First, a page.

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Basic Benchmarking in ASP.Net

April 10, 2008

I’m not sure why I’ve always rewrote this “simple” code—over and over again, project after project.  I should know better, but perhaps time has gotten the best of me (though I’m betting on lazy).

What code might this be?  The basic “stopwatch” for evaluating page performance and outputing the results to Page.Trace. You can do page speed analysis using Visual Studio 2008, but for quick Trace output, I prefer this method.

The class is almost totally private, but could be expanded later on to log to console, log to files, whatever.

public class BenchmarkToTrace

{

private TimeSpan ElapsedTime { get; set; }

       private DateTime StartTime { get; set; }

       private DateTime EndTime { get; set; }

       private Page PageToTrace { get; set; }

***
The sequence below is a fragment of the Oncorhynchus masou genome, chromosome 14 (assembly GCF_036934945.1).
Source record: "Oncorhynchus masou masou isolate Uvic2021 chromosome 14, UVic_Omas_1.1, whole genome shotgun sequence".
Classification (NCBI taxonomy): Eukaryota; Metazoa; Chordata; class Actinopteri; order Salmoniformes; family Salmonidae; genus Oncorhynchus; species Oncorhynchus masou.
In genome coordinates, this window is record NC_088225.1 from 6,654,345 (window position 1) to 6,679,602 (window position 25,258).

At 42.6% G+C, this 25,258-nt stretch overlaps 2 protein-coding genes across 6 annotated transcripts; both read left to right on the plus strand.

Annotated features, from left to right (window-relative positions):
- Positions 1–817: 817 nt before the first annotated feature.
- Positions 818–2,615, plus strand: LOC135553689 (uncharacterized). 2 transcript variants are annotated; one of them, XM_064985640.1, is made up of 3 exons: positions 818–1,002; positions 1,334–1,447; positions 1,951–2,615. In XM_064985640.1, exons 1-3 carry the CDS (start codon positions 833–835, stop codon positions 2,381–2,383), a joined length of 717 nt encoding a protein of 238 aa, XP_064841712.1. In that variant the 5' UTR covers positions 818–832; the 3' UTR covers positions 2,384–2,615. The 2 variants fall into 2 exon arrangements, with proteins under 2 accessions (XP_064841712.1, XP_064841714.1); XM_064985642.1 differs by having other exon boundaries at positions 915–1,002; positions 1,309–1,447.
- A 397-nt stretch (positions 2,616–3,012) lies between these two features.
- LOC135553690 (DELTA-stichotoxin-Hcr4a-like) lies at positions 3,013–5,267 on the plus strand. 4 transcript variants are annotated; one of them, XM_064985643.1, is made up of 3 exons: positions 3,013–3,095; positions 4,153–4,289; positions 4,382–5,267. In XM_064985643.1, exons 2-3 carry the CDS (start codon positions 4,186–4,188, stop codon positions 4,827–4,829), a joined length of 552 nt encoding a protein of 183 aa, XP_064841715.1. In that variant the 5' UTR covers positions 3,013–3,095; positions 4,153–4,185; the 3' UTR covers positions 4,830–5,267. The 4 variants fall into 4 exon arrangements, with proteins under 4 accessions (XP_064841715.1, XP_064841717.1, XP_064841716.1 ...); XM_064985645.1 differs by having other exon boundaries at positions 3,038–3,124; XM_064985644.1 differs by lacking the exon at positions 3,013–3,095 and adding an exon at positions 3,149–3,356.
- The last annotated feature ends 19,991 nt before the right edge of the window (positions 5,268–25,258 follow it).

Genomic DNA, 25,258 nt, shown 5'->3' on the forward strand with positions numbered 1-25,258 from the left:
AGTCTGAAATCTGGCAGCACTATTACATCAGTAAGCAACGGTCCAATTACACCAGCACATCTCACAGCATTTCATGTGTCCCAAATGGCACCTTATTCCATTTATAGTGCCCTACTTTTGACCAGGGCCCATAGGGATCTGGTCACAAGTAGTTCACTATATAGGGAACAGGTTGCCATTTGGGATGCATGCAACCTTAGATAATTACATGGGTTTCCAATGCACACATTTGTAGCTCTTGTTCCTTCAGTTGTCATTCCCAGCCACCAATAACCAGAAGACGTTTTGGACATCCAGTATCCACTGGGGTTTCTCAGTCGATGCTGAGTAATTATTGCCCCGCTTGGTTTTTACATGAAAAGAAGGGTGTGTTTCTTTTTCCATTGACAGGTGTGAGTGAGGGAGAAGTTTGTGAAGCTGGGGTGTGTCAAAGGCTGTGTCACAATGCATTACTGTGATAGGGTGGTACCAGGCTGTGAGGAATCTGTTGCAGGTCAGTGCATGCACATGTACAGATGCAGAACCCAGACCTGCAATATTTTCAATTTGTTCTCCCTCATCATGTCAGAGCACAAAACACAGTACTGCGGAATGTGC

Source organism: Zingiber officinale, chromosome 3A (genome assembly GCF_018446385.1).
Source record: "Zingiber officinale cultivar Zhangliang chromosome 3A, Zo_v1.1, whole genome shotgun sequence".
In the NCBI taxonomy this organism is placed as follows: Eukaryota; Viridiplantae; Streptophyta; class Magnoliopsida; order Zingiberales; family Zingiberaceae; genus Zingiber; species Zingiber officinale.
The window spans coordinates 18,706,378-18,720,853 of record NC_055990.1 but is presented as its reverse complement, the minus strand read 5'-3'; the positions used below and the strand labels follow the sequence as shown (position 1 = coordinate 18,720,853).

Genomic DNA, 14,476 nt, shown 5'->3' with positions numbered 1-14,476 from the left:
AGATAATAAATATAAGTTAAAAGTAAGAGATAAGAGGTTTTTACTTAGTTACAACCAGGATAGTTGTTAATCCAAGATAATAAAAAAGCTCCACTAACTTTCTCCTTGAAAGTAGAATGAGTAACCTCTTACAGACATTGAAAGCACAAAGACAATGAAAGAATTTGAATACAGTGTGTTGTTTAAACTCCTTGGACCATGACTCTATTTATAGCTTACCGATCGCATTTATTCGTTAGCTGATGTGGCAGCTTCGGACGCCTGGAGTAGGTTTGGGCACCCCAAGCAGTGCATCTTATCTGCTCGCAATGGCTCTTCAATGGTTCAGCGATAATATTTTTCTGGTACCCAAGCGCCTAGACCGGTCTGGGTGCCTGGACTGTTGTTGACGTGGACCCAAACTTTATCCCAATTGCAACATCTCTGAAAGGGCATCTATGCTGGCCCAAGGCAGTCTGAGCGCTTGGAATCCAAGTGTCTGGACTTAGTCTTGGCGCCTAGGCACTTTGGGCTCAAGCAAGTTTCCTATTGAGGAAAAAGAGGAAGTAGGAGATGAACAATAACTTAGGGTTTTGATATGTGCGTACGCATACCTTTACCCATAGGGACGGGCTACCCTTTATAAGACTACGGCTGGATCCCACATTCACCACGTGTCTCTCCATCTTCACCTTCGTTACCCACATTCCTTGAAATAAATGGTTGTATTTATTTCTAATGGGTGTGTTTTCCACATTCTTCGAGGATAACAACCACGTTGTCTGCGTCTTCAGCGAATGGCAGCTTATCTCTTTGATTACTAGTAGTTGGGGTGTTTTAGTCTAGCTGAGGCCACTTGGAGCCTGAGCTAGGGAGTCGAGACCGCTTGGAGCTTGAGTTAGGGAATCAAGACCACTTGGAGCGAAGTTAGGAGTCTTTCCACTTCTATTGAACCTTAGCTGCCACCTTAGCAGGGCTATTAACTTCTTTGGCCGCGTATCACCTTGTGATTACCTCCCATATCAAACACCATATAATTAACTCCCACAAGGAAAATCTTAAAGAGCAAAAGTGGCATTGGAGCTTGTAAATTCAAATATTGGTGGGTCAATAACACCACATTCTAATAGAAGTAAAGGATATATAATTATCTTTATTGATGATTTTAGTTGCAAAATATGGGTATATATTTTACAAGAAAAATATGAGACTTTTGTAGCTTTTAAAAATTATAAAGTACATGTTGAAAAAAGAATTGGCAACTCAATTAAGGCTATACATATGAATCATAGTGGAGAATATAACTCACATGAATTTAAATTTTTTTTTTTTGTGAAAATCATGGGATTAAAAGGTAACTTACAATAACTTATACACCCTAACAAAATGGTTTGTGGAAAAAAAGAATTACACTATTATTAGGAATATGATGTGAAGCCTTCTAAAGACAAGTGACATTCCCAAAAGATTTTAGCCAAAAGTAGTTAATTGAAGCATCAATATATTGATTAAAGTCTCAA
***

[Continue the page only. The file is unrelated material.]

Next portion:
private string TraceCategory { get; set; }

 

       public BenchmarkToTrace(Page pageToTrace, string category)

       {

              PageToTrace = pageToTrace;

TraceCategory = category;

PageToTrace.Trace.IsEnabled = true;

}

 

       public void Start()

       {

              StartTime = DateTime.Now;

}

 

       public void Stop()

       { 

EndTime = DateTime.Now;

ElapsedTime = EndTime – StartTime;

PageToTrace.Trace.Write(

TraceCategory,

string.Format(

“Start: {0} “ + Environment.NewLine +

“Stop: {1} “ + Environment.NewLine +

“Elapsed: {2}”,

StartTime, EndTime, ElapsedTime));

}

}

As far as usage, here’s how I am using the benchmarker to evaluate different data retrieval methods (in this example, measuring Oracle performance):

BenchmarkToTrace bench =

new BenchmarkToTrace(this.Page, “Reports-GetAllBy”);

 

bench.Start();

Reports.GetAllBy(123465789, 3, “2007-2008”);

bench.Stop();

           

bench.Start();

Reports.GetAllBy(123456789, 4, “2007-2008”);

bench.Stop();

When I load up the page, I see the trace log:

BenchmarkToTest Results

Cool, and I won’t rewrite this NEXT time.

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  1. April 16, 2008 at 12:00 pm
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